Why Rejection is Good For You, and How to Learn From It4th August, 2014
Everyone faces rejection at some point in their career, and most successful writers and authors had to overcome more than just a few rejections before they finally made it big.
For years J.K. Rowling struggled to get by on welfare while she worked on her first Harry Potter book. When she finally found a publishing house willing to take her on, she was told she had very little chance of making money writing children’s books and was advised to get a day job.
Rudyard Kipling was told he didn’t know how to use the English language; Stephen King almost gave up writing after his first novel was rejected no less than 30 times; Dr. Seuss’s work was considered ‘too different’; and Beatrix Potter had to self-publish her first book because no publisher would take it.
Clearly, rejection doesn’t have to be the end – and in fact, it’s usually just the beginning.
Research shows that rejection can actually make you more creative. As long as you don’t let it get you down, it can actually help you move forward in your career.
A study from Cornell and John Hopkins University found that rejection can amplify feelings of distinctiveness and increase creativity by encouraging people to move beyond existing knowledge structures and look for ideas in unconventional places.
In other words, rejection can help you think outside the box and find your own path rather than going with the flow and conforming to mainstream expectations.
Of course, if you really want your rejections to propel you forward, it’s important to be willing to learn from them. Sometimes it may just be a matter of pushing through and trying harder, but most of the time there are areas to improve in.
Here are a few tips for making the most of every rejection.
Try to view it objectively
Rejection can feel like a slap in the face, especially when you’ve put a lot of time and effort into a project. Research has shown that the pain of rejection is just as real as physical pain, and activates the same regions in the brain as painful sensory experiences.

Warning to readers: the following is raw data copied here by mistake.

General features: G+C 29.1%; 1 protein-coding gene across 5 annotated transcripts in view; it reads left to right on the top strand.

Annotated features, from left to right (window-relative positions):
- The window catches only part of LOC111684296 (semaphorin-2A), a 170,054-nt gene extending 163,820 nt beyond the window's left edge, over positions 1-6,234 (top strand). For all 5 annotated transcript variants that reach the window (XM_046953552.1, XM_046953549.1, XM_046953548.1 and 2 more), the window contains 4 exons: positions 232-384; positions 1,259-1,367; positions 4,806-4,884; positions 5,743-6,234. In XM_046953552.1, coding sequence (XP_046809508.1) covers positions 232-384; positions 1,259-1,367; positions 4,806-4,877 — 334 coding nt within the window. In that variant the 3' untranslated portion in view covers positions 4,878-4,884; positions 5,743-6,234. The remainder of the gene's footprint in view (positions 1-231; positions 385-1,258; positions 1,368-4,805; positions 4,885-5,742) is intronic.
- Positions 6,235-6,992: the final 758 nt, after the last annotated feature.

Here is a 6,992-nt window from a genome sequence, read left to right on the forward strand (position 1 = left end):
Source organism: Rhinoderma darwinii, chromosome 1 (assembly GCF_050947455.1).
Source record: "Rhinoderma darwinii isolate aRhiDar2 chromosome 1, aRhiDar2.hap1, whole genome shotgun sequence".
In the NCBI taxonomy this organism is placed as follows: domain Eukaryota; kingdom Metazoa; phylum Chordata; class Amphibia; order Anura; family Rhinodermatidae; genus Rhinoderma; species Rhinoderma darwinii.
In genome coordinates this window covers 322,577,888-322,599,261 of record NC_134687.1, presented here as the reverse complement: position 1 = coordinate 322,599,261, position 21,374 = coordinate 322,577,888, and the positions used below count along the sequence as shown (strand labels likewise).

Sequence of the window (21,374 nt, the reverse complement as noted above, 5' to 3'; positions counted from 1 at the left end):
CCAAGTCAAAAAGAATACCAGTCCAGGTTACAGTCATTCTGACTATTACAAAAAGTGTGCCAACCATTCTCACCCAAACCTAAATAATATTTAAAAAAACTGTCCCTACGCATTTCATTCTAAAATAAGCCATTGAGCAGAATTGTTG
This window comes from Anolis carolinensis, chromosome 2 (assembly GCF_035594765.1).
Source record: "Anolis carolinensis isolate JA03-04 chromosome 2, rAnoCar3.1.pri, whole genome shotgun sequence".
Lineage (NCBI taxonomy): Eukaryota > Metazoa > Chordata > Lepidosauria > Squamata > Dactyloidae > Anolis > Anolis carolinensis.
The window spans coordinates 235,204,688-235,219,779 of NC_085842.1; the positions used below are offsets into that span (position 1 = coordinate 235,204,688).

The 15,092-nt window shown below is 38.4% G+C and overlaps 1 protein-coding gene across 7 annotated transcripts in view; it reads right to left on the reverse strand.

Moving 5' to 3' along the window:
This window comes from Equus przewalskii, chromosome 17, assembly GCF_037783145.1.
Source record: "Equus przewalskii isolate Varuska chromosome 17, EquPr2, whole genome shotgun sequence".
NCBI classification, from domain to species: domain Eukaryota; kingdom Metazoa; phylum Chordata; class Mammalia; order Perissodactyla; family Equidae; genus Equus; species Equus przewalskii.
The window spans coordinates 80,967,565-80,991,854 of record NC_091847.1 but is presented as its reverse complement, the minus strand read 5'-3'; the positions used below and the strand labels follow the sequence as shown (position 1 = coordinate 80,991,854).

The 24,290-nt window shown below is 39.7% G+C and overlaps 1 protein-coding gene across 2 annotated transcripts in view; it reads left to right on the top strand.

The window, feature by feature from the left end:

With this in mind, it certainly makes sense that most of us find rejection difficult to accept, but although it can feel personal, most of the time it really isn’t.
Recruiters, publishers and editors deal with hundreds of requests and pitches in any given week, and often have to choose from a group of equally qualified candidates based on the limited amount of information available to them.
A “no” doesn’t mean you aren’t talented, and it doesn’t mean you’ll never be successful. All it really means is that one person didn’t think you were right for that one job or publication, so don’t let it stop you from trying.
Ask for feedback
This is the quickest way to figure out what you’re doing wrong and how you can improve. Of course, it isn’t always possible to get feedback, especially considering that often the only indication that you’ve been rejected is the fact that you haven’t heard anything at all.
But whenever you have the opportunity to do so, ask for some feedback on how you can improve your chances the next time around. Depending on how you were rejected, you could do this in person, over the phone or in an email.
When asking for feedback, make it clear that you’re not challenging the decision, but rather that you are looking for ways to improve and grow.
If it’s not possible to get feedback directly from the person who rejected you, you can always look for it elsewhere. For instance, you could ask a friend to read your manuscript, critique your interview techniques or review your resume for any obvious flaws.
Listen to criticism
It’s easy to dismiss criticism or close yourself off to it with thoughts like “well they don’t really know what they’re talking about”. But when you do this, you could miss out on some important lessons.
Even when criticism is given in an abrupt or even rude way, it’s usually still possible to learn something from it, so try not to let your emotions get in the way.
A study from the University of California shows that people who are better at controlling their impulses are less vulnerable to rejection, so by improving attention control skills, you can counter the negative effects of rejection and will be in a much better position to learn from it.
When listening to criticism, try to look at it from an outsider’s point of view. Figure out what parts of the criticism are useful and apply to you, and then focus on those points and filter out the rest.
It also helps to take those actionable points and write them down in your own words, as this can help you to look at it objectively rather than emotionally, and will also give you some clear goals to work toward.